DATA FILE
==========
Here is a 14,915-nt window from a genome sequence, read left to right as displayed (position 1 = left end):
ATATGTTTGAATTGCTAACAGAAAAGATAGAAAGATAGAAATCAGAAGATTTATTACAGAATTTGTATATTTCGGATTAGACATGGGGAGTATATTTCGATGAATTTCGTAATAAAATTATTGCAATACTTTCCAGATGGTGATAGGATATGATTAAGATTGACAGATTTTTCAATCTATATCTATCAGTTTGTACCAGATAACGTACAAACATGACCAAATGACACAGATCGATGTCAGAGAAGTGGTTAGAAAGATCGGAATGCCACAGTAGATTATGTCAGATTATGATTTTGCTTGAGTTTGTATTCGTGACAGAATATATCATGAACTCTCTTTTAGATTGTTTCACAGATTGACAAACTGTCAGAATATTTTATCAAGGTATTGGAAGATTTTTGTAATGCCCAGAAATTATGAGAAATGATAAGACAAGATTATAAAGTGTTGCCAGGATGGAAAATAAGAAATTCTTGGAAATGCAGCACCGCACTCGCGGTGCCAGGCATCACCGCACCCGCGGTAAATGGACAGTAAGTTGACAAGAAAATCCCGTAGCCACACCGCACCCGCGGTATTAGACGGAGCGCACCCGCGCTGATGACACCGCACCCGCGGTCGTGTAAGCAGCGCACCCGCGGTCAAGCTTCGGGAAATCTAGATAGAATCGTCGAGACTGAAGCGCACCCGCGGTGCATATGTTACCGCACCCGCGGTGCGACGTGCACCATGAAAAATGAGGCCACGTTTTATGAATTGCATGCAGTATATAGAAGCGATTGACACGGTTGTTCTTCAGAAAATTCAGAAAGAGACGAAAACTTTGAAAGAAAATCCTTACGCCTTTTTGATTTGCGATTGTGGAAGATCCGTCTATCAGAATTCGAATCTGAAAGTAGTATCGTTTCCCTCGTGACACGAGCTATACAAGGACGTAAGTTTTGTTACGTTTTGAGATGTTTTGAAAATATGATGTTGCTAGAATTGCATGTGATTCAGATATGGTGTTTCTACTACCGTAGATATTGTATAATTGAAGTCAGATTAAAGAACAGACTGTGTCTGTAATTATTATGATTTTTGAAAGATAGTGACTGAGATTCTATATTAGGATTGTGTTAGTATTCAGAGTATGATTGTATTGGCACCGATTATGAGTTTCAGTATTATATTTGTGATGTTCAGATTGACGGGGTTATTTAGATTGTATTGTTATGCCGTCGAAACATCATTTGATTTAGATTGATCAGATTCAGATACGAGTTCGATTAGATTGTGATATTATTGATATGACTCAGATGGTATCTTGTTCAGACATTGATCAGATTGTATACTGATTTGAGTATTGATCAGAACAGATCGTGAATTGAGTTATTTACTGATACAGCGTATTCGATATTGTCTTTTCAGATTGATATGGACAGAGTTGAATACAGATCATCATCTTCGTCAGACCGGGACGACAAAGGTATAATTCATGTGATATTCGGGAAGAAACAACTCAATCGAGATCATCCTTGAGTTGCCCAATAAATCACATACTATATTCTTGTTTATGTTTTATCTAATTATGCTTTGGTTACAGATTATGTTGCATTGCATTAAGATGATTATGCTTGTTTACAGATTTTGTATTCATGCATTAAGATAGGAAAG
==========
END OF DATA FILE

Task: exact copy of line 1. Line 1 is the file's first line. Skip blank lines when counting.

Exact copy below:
Here is a 14,915-nt window from a genome sequence, read left to right as displayed (position 1 = left end):